What is the incidence of sudden death in long distance runners?

To get a good answer, you’d want to identify a sample of large long-distance races and a particular time period – you could work out the numbers of participants and number of deaths. For example, take the set of World Marathon Majors (excluding Boston in the year of the bombing), or the set of Rock and Roll races, or the ten biggest marathons in Europe, over a period of ten years.

In Ireland, in the last ten years of Dublin marathon there has been one death, in 2013, out of about 100,000 participants.

In the same period there was also a death in a half marathon that is part of the same series, and in 2006, outside the ten year span, there was another death in the marathon.

So, ballpark, 1 in 100,000.

I think all of those deaths were heart attacks, not hyponatremia (although that is a problem in some races). I remember when a woman died during London marathon a few years ago, there was some concern about the energy drinks/stimulants she was taking during the race, because they may have contributed to the stress on her heart.

When I was doing the Everest Marathon in 2010 I was chatting with Irish Gerry who had done a fair few in the 3:00 range. I’m not sure which marathon he was talking about – I guess in Ireland from some of the context but he saw someone die during the race.

Whether he knew the lad from his running club or heard the details later via the press I’m not sure. The guy was pretty young, in his early 20’s and was a fairly good runner – which I guess you need to be to be doing 3 hours or so. (My best is about 4 but I do live in the tropics)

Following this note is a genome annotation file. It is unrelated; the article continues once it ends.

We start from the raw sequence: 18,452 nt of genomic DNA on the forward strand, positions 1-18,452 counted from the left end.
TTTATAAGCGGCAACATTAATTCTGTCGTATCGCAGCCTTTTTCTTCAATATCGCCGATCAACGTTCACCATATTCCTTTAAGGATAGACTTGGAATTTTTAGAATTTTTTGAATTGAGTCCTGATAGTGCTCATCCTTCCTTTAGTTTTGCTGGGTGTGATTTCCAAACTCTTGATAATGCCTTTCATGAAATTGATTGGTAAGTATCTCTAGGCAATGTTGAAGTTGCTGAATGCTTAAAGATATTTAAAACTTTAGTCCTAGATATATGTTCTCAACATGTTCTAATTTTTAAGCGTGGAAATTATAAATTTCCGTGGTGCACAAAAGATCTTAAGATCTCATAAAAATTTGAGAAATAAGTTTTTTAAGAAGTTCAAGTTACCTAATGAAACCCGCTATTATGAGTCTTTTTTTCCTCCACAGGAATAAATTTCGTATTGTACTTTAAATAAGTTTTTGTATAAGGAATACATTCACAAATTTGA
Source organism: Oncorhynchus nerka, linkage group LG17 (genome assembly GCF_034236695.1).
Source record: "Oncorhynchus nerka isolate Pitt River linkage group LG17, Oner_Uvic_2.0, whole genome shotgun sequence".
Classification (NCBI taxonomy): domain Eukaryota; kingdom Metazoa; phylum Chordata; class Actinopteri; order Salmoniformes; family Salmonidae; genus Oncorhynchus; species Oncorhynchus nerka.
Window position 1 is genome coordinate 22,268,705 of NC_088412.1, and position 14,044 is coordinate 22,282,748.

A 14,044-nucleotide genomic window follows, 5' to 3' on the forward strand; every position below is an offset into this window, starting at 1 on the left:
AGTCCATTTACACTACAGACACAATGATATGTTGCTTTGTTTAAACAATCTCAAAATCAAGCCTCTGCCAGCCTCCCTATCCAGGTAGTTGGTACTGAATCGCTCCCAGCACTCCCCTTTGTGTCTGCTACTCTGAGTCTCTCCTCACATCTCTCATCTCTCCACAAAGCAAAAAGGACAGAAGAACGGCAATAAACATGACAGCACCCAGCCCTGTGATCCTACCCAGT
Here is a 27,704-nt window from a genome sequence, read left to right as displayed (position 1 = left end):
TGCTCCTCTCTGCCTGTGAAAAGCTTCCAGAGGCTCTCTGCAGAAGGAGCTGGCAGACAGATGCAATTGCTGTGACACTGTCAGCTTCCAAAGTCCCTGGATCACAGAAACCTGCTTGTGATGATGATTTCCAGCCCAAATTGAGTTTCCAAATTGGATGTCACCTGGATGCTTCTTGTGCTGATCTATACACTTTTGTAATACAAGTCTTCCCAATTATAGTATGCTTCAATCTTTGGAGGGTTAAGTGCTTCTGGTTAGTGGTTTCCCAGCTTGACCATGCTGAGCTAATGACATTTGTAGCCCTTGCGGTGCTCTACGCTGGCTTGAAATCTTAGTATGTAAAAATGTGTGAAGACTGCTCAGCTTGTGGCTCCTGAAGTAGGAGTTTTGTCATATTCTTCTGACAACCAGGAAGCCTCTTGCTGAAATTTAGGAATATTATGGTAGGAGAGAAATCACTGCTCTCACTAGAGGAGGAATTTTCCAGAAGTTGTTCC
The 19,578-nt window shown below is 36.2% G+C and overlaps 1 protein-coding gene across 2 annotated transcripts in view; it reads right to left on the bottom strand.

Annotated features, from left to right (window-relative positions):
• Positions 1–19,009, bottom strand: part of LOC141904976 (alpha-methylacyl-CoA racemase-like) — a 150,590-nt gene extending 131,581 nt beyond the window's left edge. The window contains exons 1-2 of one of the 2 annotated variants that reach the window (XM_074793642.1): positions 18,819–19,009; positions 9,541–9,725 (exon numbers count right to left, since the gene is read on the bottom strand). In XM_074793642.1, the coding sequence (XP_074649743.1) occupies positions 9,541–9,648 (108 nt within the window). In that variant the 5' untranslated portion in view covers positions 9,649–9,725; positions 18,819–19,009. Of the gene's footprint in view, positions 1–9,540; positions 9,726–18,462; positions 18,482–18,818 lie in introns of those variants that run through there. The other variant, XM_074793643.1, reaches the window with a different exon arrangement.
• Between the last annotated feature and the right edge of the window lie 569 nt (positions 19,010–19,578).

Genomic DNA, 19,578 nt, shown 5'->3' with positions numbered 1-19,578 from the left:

So he’s a few feet ahead of Gerry and he dies. I can’t remember TH exact phrase Gerry used. It was either

It was like God just switched off the lights

Or

It was like God cut the strings

You get the idea

From one moment to the next the guy was running fast and well. The next he was dead. There was no slowing down or anything that indicated he was in difficulty or that something was going wrong. He just went from moment to moment.

Apparently the guy had some sort of latent heart defect and that’s what caused the death. I have no idea if that’s a sufficient explanation of what happened or indeed if Gerry was there. In 15 years of endurance racing it’s the only case I’ve heard.

In triathlon by contrast there are fairly regular deaths. These are typically middle aged men who have heart attacks about 1/3 of the way round the swim course. No one as far as I’m aware has had a similar problem on the bike or run course – even of Ironman races.

More generally in marathons causes of death tend to be Hyponatremia – Wikipedia (there were a few on the Great North Run some years back) or heat stroke. I looked after a guy who was having convulsions as a result of heat stroke a few years back whilst we waited for the ambulances to arrive. No pleasant but it certainly wasn’t sudden. He survived.

Probably not much higher than the incidence of sudden death in sleeping people. Or drivers. Or TV watchers. Or fried chicken eaters.

I’ve never heard of even a single runner dying during a race who didn’t already long before have ample reason to suspect they were at extreme and immediate health risk.